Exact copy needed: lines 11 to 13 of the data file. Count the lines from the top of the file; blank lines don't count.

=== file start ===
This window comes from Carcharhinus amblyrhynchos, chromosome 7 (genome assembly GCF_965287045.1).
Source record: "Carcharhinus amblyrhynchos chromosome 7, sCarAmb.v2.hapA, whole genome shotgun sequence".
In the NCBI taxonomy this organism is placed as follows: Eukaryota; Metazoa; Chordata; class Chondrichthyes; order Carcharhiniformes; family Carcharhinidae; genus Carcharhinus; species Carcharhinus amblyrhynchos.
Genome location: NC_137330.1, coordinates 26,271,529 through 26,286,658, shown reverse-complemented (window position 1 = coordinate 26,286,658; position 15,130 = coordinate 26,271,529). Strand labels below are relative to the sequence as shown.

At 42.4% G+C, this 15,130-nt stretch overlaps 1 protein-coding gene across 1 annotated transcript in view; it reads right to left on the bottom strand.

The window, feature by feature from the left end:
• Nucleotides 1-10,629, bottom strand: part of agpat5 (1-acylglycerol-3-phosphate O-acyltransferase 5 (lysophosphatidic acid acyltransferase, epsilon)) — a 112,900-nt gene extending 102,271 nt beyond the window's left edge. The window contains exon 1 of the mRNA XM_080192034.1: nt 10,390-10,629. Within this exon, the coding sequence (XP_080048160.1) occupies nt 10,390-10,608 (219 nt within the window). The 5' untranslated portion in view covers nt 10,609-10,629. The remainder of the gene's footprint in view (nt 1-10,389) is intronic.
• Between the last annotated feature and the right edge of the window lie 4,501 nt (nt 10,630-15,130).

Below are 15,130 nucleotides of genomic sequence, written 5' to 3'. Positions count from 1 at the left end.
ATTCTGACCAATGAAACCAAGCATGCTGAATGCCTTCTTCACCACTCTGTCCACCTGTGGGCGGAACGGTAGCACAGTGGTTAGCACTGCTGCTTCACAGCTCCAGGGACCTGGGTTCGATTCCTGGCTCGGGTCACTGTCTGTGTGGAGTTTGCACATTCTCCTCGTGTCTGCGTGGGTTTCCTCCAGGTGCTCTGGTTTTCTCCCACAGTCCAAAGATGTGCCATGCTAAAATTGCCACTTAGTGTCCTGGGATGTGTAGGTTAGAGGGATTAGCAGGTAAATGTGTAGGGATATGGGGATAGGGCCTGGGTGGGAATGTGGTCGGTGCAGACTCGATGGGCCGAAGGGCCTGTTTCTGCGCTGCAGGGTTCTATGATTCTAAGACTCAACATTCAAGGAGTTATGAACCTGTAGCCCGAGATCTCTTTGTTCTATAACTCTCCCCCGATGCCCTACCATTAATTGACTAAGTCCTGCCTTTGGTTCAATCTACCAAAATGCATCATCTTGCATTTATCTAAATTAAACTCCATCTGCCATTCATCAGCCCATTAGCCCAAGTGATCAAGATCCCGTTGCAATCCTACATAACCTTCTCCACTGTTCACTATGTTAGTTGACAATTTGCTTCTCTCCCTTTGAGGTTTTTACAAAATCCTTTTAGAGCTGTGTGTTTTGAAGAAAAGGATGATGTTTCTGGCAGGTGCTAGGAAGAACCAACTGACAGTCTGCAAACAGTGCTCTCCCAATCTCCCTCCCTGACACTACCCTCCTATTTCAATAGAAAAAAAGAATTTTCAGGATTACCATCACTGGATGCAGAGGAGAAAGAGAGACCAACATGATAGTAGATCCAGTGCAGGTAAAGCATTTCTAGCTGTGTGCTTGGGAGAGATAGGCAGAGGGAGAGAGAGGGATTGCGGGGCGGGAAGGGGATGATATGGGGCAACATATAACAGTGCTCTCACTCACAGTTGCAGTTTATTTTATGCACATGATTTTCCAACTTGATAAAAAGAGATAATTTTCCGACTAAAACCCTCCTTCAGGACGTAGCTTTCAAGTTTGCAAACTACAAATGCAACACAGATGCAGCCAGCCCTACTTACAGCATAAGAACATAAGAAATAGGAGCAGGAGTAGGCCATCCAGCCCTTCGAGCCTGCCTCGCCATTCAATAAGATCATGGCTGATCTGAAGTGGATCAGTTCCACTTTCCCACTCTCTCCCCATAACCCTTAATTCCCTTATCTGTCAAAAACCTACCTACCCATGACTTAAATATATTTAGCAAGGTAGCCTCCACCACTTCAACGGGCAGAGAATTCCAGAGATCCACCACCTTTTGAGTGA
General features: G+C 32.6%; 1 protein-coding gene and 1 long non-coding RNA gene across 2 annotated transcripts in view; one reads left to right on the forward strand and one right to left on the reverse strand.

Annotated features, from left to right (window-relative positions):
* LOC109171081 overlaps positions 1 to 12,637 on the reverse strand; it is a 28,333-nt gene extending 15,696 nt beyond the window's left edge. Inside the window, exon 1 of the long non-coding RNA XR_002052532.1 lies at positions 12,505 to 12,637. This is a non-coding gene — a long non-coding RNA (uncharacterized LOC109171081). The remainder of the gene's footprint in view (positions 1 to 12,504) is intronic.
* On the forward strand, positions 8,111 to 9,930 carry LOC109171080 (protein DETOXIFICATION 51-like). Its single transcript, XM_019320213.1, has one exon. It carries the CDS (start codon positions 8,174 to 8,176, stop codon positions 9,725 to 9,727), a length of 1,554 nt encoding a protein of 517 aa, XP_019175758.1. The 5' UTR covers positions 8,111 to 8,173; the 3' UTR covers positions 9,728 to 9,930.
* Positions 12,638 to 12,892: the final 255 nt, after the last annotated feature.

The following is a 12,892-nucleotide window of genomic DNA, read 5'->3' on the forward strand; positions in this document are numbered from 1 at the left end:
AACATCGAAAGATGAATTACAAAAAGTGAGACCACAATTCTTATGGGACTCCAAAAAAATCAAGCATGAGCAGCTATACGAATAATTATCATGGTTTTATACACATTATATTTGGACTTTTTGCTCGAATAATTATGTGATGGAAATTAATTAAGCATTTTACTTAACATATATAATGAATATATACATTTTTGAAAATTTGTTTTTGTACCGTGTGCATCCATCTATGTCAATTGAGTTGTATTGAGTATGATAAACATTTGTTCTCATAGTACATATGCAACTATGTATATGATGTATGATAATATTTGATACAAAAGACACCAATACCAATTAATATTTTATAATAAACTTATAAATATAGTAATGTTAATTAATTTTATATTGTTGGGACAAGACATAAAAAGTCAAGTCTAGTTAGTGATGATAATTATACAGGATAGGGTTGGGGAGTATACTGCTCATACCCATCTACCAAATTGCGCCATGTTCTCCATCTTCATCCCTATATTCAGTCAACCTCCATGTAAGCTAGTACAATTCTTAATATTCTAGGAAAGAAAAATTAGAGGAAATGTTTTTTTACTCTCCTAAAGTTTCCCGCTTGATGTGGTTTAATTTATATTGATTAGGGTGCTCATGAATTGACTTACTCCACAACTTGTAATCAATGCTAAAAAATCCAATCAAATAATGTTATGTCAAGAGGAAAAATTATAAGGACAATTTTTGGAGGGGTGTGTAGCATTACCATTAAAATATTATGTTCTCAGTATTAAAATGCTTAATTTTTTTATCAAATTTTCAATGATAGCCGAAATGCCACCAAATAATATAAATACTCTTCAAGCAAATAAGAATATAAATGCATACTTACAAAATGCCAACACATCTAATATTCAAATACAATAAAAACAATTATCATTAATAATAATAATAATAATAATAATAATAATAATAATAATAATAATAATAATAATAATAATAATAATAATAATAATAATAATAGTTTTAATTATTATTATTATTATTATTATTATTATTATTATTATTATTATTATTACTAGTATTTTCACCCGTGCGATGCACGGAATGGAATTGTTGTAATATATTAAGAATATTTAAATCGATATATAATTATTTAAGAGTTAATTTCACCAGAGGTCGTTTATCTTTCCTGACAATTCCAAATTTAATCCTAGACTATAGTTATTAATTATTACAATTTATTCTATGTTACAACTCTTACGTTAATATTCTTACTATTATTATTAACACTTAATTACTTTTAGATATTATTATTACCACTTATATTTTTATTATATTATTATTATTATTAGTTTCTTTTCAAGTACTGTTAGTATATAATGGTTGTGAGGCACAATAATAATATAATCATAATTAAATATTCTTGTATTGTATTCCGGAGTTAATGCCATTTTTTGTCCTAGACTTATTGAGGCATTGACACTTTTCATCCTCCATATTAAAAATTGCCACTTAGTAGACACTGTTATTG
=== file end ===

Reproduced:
General features: G+C 32.6%; 1 protein-coding gene and 1 long non-coding RNA gene across 2 annotated transcripts in view; one reads left to right on the forward strand and one right to left on the reverse strand.

Annotated features, from left to right (window-relative positions):
* LOC109171081 overlaps positions 1 to 12,637 on the reverse strand; it is a 28,333-nt gene extending 15,696 nt beyond the window's left edge. Inside the window, exon 1 of the long non-coding RNA XR_002052532.1 lies at positions 12,505 to 12,637. This is a non-coding gene — a long non-coding RNA (uncharacterized LOC109171081). The remainder of the gene's footprint in view (positions 1 to 12,504) is intronic.